Mike Rose, founder of British publisher No More Robots, has just gone through his publisher’s first PS4 launch. The studio has mostly been publishing games on PC, Switch and the Xbox, but last week No More Robots finally published Nowhere ProphetÂ on the PS4, Xbox and Switch simultaneously. But despite the benefit of a simultaneous launch, this will probably be the last game the indie publisher pushes to release on Sony’s platform.
Nowhere ProphetÂ is the kind of game for those who like deckbuilders. Featuring a prophet roaming a desert in search of a mystical tomb,Â Nowhere ProphetÂ blends elements ofÂ Magic,Â Slay the SpireÂ andÂ FTLÂ with the followers joining you on your journey making up the “cards” in your deck.
According to Rose, Nowhere Prophet’s sales on the PS4 — not the Switch or Xbox which recouped their release costs “within hours” — are so bad, the publisher is questioning the value of publishing on the PS4 at all.
Finally had our first PS4 launch last week!— Mike Rose (@RaveofRavendale) August 3, 2020
If you're wondering whether smaller games sell on PS4 right now
Our opening weekend sales on PS4 were 5% of our Nintendo Switch opening weekend sales haha
aka we barely sold anything at all on PS4
Quite frankly, I doubt we'll put any more games on PS4 after this. I'd heard it was bad, but holy fuck, not even close to the sales we're achieving on Switch and Xbox— Mike Rose (@RaveofRavendale) August 3, 2020
It’s not the first time developers and publishers have talked about the Switch being better for indies. But that discussion doesn’t usually focus on the difficulties selling on the Sony platform. Rose added in a later tweet that Sony wouldn’t even allowÂ Nowhere ProphetÂ to have a launch discount, because “they’re too busy to be able to add such a thing right now”.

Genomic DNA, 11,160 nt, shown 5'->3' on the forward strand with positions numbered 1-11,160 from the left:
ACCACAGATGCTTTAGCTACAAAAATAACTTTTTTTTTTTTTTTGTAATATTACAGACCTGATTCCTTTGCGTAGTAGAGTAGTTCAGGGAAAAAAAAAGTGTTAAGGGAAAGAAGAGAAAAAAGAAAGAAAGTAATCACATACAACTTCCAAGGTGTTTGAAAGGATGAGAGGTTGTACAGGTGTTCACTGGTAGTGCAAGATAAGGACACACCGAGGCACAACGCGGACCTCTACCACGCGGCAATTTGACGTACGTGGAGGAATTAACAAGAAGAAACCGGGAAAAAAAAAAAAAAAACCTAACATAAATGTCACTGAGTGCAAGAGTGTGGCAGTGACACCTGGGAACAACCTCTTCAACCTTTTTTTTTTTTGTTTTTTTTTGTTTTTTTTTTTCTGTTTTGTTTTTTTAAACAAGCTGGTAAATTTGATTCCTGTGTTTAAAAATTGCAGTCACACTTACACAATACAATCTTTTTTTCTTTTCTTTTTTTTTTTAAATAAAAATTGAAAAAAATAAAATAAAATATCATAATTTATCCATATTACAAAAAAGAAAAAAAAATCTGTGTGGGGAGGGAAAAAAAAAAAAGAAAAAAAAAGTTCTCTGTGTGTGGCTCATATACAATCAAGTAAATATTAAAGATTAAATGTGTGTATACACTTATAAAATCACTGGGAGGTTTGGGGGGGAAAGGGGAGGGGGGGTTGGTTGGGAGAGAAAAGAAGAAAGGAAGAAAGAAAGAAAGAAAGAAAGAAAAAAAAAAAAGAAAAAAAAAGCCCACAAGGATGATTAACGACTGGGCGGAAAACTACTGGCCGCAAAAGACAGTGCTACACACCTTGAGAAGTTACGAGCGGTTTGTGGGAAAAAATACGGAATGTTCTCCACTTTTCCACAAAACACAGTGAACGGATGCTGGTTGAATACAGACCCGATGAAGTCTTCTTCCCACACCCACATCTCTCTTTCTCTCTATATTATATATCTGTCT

What’s interesting about the success on different platforms is that Nintendo didn’t feature or promoteÂ Nowhere ProphetÂ at all, while PlayStation (via a blog post) and Xbox did. I reached out to Rose for further comment, but didn’t hear back by the time of publication, likely due to the difference in the Australian and British timezones.
The Nowhere Prophet publisher’s experience speaks to the attach rates across each of the platforms. The Switch isn’t bogged down with Netflix, Twitch or other video sharing apps, so generally, whenever someone turns on or picks up their Switch, they’re looking to play — or buy — a game.
Putty Pals, an Aussie made game that was published across PC and the Switch, was a good example. The game sold more copies on Switch in a single day than it did “in the previous 8 months on Steam,” according to the developer’s studio director.
“[The] Switch has continued to dramatically outsell Steam since. The tail has been pretty similar to Steam in regards to relatively slow normal units sold with spikes during sales,” Joe Park, the director at Harmonious games, told Kotaku Australia.
The PlayStation or Xbox, on the other hand, are both consoles with much bigger ecosystems and use cases. They’re as much media servers as they are gaming devices. The impact of that means indies and newer games can often struggle to break through or get surfaced to users at all, unless they receive some direct promotion from Sony or Microsoft.
There’s an element of this that’s undeniably centred on the game, its marketing, and how well it reached the audience on the PS4. But the bigger question is to Sony and Microsoft, particularly as we head into the next generation consoles.
Both the Xbox and PS4 storefronts are in dire need of an overhaul, struggling to highlight smaller indies and new titles outside of AAA games with huge marketing budgets. Steam’s fought against this for years, relying on automated suggestions to users based on games their friends are playing, or games that might align with a users’ library. In recent times, Steam’s rolled out more AI-powered features via the Steam Labs.
Having a good storefront experience isn’t just a handy user feature — it’s good business. Not just for the platform holders, but for developers as well. No More Robots’ experience is indicative of the kinds of questions that Microsoft, Sony and Nintendo need to answer as their ecosystems mature even further.
As for No More Robots,Â Nowhere ProphetÂ won’t be their last title on the PS4 –Â Descenders, the downhill BMX game, will hit the console digitally and via a physical release later this month. But after that, the future is much less certain.